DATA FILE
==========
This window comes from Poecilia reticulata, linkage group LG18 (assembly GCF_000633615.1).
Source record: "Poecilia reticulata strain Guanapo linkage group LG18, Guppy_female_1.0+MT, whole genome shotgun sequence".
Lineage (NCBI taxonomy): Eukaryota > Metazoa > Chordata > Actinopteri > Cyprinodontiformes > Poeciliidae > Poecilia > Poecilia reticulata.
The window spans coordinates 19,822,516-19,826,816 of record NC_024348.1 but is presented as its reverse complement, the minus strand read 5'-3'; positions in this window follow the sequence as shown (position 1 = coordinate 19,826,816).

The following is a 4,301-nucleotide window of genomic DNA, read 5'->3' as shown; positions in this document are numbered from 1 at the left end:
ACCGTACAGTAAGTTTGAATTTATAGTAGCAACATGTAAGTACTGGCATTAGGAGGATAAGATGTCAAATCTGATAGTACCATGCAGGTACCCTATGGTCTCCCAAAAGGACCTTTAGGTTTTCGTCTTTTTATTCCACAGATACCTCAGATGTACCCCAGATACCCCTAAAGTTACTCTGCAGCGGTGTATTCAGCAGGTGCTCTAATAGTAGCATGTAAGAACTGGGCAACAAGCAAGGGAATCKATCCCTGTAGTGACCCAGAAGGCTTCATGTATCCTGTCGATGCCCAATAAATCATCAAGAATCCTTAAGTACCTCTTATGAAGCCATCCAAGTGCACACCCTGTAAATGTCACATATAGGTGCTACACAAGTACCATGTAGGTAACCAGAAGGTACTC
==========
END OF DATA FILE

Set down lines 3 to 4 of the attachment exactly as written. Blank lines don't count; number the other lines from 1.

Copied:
Lineage (NCBI taxonomy): Eukaryota > Metazoa > Chordata > Actinopteri > Cyprinodontiformes > Poeciliidae > Poecilia > Poecilia reticulata.
The window spans coordinates 19,822,516-19,826,816 of record NC_024348.1 but is presented as its reverse complement, the minus strand read 5'-3'; positions in this window follow the sequence as shown (position 1 = coordinate 19,826,816).